Methods of Identifying and Collecting the Literature
The primary task of this study was a review of the scientific and medical literature published from the 1940s to the present on the health effects of depleted uranium (DU), pyridostigmine bromide (PB), sarin, and the anthrax and botulinum toxoid vaccines. Early in the course of this study, methods to identify, collect, and disseminate the literature were discussed and decided upon.
ONLINE DATABASES AND OTHER SOURCES
The committee focused on a comprehensive search of relevant online databases to begin its literature review. Twenty-two online databases containing citations to literature covering biomedical, toxicological, chemical, and historical information were searched in March 1999 utilizing Dialog, a commercial database vendor. These bibliographic online databases (Table C.1) offer the most effective means of identifying international scientific literature and, in general, cover the time span from 1960 to the present. Although there is subject and content overlap, each database serves a unique function, has a distinct subject emphasis, and indexes literature not available elsewhere. Searches were customized to reflect the structure of each database. To be as comprehensive as possible, the searches were structured to retrieve all types of literature (e.g., epidemiologic studies, case reports, letters).
To maximize retrieval, the search strategy incorporated synonymous terms and, where appropriate, the Chemical Abstracts Service (CAS) Registry Number, which uniquely identifies individual chemicals. Terms were truncated in order to include their plural forms or alternate spellings. The searches also in-
corporated any relevant MeSH (Medical Subject Headings) terms or terms from the EMBASE thesaurus.
The search on pyridostigmine bromide used the term “pyridostigmine bromide” and its CAS registry number [101-26-8] to search any field of the bibliographic record. After eliminating duplicates, this search yielded 2,351 unique citations. A similar search was conducted for the terms “sarin,” “cyclosarin,” “cyclohexyl methylphosphonofluoridate,” and the registry numbers [107-44-8] and [329-99-7] appearing in any field of the bibliographic record. This search yielded 1,634 unique items. Searches were also conducted to retrieve epidemiologic studies of populations exposed to organophosphate insecticides. The search for citations on the anthrax and botulinum toxoid vaccines used terms relating to the specific toxins and vaccines. This search yielded 1,490 unique items. Searches were also conducted to retrieve citations on multiple vaccinations and on squalene. The databases were searched for citations on uranium or depleted uranium using terms related to the element, occupational and environmental exposure, and health outcomes.
An additional search retrieved citations on studies of uranium miners and other occupations. The results from the two searches were combined and dupli-
TABLE C.1 Bibliographic Databases Searched
cates were removed, yielding a total of 4,044 citations. The committee also searched for literature on illnesses in Gulf War veterans and related concerns. In August 1999, the same search strategies were used to identify any citations on newly published literature pertaining to the committee’s review. This update retrieved 274 citations, which were added to the committee’s databases.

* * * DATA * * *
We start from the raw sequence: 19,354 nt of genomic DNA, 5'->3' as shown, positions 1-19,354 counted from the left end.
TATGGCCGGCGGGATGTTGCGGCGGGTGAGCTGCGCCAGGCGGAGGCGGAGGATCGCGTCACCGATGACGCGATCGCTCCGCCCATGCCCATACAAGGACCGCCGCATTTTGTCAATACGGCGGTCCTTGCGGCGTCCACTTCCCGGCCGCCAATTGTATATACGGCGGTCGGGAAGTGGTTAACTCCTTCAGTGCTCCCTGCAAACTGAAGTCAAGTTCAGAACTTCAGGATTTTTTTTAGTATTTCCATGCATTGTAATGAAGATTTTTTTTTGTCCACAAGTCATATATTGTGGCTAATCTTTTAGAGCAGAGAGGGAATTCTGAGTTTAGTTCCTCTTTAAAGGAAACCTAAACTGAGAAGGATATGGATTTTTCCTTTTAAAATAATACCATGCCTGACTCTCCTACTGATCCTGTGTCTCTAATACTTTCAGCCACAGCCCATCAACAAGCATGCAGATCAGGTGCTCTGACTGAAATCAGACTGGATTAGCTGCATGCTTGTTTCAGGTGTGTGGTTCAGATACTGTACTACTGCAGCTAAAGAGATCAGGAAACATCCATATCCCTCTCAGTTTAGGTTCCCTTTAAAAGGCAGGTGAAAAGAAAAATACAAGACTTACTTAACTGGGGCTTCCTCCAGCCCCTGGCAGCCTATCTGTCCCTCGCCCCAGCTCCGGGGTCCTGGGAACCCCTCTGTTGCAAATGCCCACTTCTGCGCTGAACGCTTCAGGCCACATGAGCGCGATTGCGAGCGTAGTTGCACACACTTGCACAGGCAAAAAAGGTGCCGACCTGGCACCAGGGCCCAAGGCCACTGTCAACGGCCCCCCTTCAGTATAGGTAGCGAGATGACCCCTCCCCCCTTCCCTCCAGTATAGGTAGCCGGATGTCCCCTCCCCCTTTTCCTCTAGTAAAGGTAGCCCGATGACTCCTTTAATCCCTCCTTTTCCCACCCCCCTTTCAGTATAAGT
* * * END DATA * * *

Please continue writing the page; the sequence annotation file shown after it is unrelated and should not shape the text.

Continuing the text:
Since online databases were developed in the mid-1960s, few offer retrospective coverage. To identify pre-1960s literature, the committee staff examined volumes of Index Medicus. Additionally, staff and committee members examined reference lists of major review articles and books for relevant citations; extensive reference lists were provided by several sources including the ATSDR Toxicological Profile on Uranium and recent reports by RAND. The study also accessed the TOXNET factual databases available through the National Library of Medicine and the Cochrane Collaboration database. In addition to the above sources, input was received from veterans, interested persons, committee members, and speakers at committee meetings. The committee also examined more recently published studies that it identified.
LITERATURE COLLECTION, DISSEMINATION, AND ANALYSIS
All retrieved citations were entered into bibliographic databases, which at the end of the study contained 6,249 references to abstracts, journal articles, books, military and civilian reports, dissertations, and conference proceedings relating to the agents and to the Gulf War. Staff and committee members reviewed the citations and abstracts for relevance to the committee’s task. Acquiring the full text of the published literature involved accessing the collections of the National Library of Medicine (NLM), the National Institutes of Health Library, the Himmelfarb Health Sciences Library of the George Washington University, and the National Research Council (NRC) Library, as well as use of the NRC’s interlibrary loan service. Documents were also ordered from the National Technical Information Service and other sources. The committee’s work greatly benefited from access to the NLM’s Docline document delivery service. Citations and abstracts from foreign language journals were reviewed, and a number of the most relevant foreign language articles were translated into English.
The committee divided itself into four working groups (PB, DU, vaccines, sarin–cyclosarin) that were responsible for identifying, reviewing, and analyzing the relevant literature. The work of each of the working groups was also reviewed by committee members from other working groups, and was presented and discussed thoroughly by the entire committee at each stage of the writing and analysis.